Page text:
In spirit if not in setting, fiction inspired by holidays tilts towards the upmarket end of the trade. Even those cheerful beach-based romances clad in ice-cream jackets will shift, mid-plot, into the great Romantic motifs of quest, choice and self-discovery. Standard-issue ChickLit has this in common with Woolf or Forster: the voyage out diverts to become a voyage within the hero/ine. That cherished room with a view ends up as more of a mirror than an observation-post.
Whether on budget air-hops or in a chauffered limo, we travel under the flag of Romantic hopes and dreams - a history shrewdly explored last year by Alain de Botton is his The Art of Travel. Perhaps this introspective bias makes for more cogent, satisfying novels. It does, all the same, mean that most writers overlook vast tracts of the modern tourist landscape. Since we don't any longer do military service, and even huge employers now try to act small, holiday transit offers (along with some NHS hospitals) instant entry into a theme-park of 19th-century people-control. Even if you shun the perfectly named "package" experience of barracks hotels and dragooned excursions, an assault-course of punishing queues, checks and interrogations hauls you back into the world of the Victorian conscript or factory-hand.
Did the late philosopher of social coercion, Michel Foucault, ever write about the tyranny of the airport-hotel-beach apparatus? He should have done, as fiction-writers seldom bother - even when holiday destinations lend them both their colour and content. I've never understood why Finding Yourself should count as a perennial topic, but not the (often far more turbulent) business of Getting There.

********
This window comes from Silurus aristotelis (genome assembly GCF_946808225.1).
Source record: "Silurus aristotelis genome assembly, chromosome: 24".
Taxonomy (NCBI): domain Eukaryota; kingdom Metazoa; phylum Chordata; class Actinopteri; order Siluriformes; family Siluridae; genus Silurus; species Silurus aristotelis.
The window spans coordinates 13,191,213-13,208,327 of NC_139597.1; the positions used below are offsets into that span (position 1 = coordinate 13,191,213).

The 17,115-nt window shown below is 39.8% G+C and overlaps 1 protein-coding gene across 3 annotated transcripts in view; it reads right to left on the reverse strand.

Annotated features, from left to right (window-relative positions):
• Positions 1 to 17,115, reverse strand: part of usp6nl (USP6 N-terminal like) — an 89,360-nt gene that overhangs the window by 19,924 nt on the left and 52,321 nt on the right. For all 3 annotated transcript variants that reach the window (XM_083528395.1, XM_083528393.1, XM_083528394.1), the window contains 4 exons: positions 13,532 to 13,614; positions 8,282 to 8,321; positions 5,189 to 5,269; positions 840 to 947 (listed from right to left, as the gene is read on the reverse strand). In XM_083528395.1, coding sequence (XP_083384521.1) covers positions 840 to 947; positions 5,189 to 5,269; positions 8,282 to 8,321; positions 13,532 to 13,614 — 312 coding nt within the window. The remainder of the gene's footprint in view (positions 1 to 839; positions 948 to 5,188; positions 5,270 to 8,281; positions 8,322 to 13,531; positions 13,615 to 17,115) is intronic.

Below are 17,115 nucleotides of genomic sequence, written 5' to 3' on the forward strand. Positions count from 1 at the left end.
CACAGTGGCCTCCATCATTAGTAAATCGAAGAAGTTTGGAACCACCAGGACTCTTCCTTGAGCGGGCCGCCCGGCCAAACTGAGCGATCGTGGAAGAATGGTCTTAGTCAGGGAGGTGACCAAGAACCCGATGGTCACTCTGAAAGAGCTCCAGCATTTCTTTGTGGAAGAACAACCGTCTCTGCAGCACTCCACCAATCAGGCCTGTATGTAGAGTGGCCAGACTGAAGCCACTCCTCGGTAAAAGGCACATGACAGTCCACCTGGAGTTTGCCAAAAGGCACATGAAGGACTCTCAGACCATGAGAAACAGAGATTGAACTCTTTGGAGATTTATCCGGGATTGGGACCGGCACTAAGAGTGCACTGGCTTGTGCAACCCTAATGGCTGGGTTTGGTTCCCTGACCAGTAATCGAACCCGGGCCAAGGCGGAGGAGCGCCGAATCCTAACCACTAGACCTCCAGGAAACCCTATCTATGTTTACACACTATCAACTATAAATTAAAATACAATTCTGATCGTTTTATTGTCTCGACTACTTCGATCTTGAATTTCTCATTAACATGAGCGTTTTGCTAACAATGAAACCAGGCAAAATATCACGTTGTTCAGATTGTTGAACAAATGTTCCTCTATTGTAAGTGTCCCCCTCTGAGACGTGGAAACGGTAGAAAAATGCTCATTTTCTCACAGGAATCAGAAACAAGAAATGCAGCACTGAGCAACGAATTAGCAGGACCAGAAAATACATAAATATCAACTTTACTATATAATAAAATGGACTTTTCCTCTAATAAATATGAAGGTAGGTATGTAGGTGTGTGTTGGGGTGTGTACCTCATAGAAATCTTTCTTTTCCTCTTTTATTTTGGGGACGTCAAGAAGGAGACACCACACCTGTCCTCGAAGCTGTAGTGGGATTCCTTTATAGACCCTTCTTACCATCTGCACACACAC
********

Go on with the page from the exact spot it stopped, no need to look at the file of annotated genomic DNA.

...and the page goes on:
There are some splendid exceptions. You can read much of J G Ballard, with his eerie terminal beaches and hotels from hell, as one extended commentary on the dystopian aspect of mass tourism. The first part of Alex Garland's The Beach brushed against this theme. Alan Warner (whose novel Morvern Callar updated the Forsterian quest for the Ibiza crowd) did have a savagely comic piece about a cheap flight to Spain in Granta's Best-of-Young-British selection.
Then, last year, we had the English translation of Michel Houellebecq's Platform: the ultimate holiday-wrecking novel, with its superbly rancid reflections on the sun-and-flesh trade, topped off with an Islamist massacre of Western sex tourists in Thailand. That book's twisted genius makes the triviality of Houellebecq's short squib Lanzarote (translated by Frank Wynne; Heinemann, £9.99) all the more disappointing - just like some ill-chosen last-minute break.
The arid, charmless volcanic rockscape of Lanzarote, with its arid, charmless vacationers, should have proved classic Houellebecq terrain. Instead, in this perfunctory story-cum-essay, the middle-aged French enfant terrible revisits his major landmarks with a laziness that borders on fatuity. So we get some lesbian action on the beach, watched by our wan voyeur of a narrator; some silly Muslim-baiting, pitched between earnestness and irony; some vague apocalyptic doodling as a gloomy Belgian policeman joins an erotic cult.
The sad thing about Houellebecq's dereliction is that novels of substance remain to be written about tourism in the Canaries and the Costas, the Maldives and Caribbean: any location where the mass production of "happiness" now shapes a society. And one way to upgrade TravelFiction might be for writers to lavish as much care on the locals' lives as the visitors'. Houellebecq, by the way, does admire something about Lanzarote: the "dignity and reserve" of the islanders. In other words, they have nothing to say.